Legislative update: Week ending Feb. 25
This week was “turnaround” in the Kansas legislature – the time of year when the Senate and the House tag team and switch out bills. From this point forward, unless a House bill has been “blessed” by the Speaker or the President of the Senate, each chamber will start hearing the other chamber’s bills.
This means there was a mountain of legislation to get through in the past three days. In fact, we heard debate and voted on more than 50 bills during the last part of the last week. Much of the legislation was relatively simple and straightforward – well as simple and straightforward as anything can be in this building- but you get the idea. Small stuff, by comparison. But there were a handful of big issues we tackled during three long days of debate.
Hands down, my favorite thing this week had nothing to do with the Kansas Legislature. It had to do with my friend and former co-worker Kathy Hanks. She traveled to Lawrence to see her daughter for her birthday, and I was invited to join her for dinner. We haven’t had the chance to see each other much lately, and it was nice to sit among longtime friends and catch up. To that end, I had some other conversations this week with friends, and those are always a nice distraction from legislative work – and a good reminder about for whom this work is done.
Workwise, I felt really good about some of the legislation we voted on this week. In particular, I was happy that we passed a bill that opens the door to more use of telemedicine in the state, as well as a bill that changes the way the state’s law enforcement agencies handle civil asset forfeiture proceedings. Telemedicine is going to be sorely needed in the state’s rural areas, and I’m glad we’ve moved forward to make this a viable option for the state’s residents. Changing the way asset forfeiture is handled in alleged drug crimes was long overdue. This measure will hold local law enforcement more accountable if they intend to seize someone’s private personal property. A Kansas Legislative Post Audit revealed a number of issues with the way the such cases have been handled, which, along with some well-reported examples of abuse, helped give the legislation traction.
I was also happy that we passed out a measure that would compensate people who have been wrongly convicted and imprisoned. If someone is innocent of a crime, and the state so drastically alters their lives in such a way, the least we can do is give them some walking around money to make up for it. Some people might not like this idea, but we sometimes convict people who didn’t commit the crime for which they’re accused; we have to try and make it right when we do.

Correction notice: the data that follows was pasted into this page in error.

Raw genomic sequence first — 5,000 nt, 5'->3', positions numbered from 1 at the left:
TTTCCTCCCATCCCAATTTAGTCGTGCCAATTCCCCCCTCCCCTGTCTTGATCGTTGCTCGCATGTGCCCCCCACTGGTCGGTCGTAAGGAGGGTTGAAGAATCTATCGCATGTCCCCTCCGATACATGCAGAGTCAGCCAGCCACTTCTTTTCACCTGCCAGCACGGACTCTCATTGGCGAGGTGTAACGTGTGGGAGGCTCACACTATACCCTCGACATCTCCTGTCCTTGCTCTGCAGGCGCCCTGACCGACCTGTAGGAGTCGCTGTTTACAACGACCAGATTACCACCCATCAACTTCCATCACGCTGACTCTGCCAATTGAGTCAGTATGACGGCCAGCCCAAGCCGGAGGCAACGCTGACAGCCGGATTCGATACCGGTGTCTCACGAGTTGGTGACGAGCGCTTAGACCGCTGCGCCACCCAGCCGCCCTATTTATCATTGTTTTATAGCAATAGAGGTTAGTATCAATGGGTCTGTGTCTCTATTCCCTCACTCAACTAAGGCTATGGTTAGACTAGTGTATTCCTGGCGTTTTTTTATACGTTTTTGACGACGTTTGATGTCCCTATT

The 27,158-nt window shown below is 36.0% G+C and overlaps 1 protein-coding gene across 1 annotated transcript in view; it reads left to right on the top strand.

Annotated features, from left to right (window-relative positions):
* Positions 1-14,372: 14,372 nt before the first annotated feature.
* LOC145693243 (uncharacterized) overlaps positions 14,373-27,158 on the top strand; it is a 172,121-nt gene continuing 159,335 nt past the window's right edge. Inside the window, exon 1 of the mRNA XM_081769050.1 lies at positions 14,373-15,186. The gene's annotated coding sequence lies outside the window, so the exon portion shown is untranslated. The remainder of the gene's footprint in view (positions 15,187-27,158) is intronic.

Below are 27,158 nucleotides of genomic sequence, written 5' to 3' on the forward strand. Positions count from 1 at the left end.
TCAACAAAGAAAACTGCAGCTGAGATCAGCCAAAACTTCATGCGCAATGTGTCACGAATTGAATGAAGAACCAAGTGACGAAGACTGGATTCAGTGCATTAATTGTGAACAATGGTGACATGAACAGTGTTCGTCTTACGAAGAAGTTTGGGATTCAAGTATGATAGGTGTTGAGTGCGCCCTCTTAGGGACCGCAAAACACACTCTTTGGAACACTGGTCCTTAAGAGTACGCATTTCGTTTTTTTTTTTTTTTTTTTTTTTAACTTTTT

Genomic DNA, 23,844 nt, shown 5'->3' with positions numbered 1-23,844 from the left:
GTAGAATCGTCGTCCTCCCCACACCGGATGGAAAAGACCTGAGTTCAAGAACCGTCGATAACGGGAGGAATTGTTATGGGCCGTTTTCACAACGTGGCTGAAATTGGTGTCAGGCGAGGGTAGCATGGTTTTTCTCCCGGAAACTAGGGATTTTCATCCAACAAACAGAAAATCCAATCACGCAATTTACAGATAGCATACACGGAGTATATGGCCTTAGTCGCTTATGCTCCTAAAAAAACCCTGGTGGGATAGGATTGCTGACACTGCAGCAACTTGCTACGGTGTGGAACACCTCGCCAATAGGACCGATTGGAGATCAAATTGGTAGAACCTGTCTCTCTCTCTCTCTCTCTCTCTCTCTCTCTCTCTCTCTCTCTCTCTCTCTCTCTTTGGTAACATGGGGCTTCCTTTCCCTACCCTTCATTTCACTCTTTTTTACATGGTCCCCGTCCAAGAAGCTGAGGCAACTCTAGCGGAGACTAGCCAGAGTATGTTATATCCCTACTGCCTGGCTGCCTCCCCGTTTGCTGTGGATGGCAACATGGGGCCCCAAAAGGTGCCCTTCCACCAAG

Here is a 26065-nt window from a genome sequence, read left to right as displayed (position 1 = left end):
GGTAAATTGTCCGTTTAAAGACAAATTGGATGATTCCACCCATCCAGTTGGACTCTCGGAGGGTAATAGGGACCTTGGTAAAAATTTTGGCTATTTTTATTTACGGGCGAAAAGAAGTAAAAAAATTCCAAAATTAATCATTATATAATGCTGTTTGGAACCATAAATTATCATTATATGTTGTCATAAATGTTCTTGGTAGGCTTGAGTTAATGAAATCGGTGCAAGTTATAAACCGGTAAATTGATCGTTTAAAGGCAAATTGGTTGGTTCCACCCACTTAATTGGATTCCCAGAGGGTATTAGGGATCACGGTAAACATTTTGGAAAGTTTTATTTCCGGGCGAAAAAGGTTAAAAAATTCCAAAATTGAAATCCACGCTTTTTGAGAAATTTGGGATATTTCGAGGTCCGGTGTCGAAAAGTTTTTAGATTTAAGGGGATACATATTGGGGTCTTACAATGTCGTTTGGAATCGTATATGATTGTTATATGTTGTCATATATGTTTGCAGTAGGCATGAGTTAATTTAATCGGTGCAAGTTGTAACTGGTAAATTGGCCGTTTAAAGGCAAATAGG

Additionally, we passed out a bill that elevates the crime of “swatting” – a deplorable practice that ended with the death of Andrew Finch in Wichita. Rep. Tom Sawyer gave heart-wrenching testimony in his successful effort to have the bill named in honor of Finch. The bill allows that if someone is hurt or killed as a result of a false call for assistance, the penalty is much more severe than it was before. This is good legislation that is responsive to what we now sadly know can lead to an innocent person’s death.
Least favorite thing…
For a while it looked like we might debate a bill about gun safety in schools – just a few days after the tragic school shooting in Florida that took 17 lives. This bill – HB 2460 http://kslegislature.org/li/b2017_18/measures/hb2460/ would have allowed schools to implement firearms safety training but required use of the National Rifle Association’s Eddie Eagle gun safety program. It would have started training for students as early as Kindergarten.
I have several problems with this bill, and I’m glad it didn’t come up for debate – though, I wouldn’t be surprised if it yet does. This is an election year, and there are postcards that need to be mailed that are simply waiting for a vote like this. First off, the legislation is unnecessary. Schools already can implement such programs and clubs. Some high school students compete in sporting clay competition. Hunter safety education courses are abundant – and they are solid courses that I think anyone who plans to handle a gun should take, regardless of age.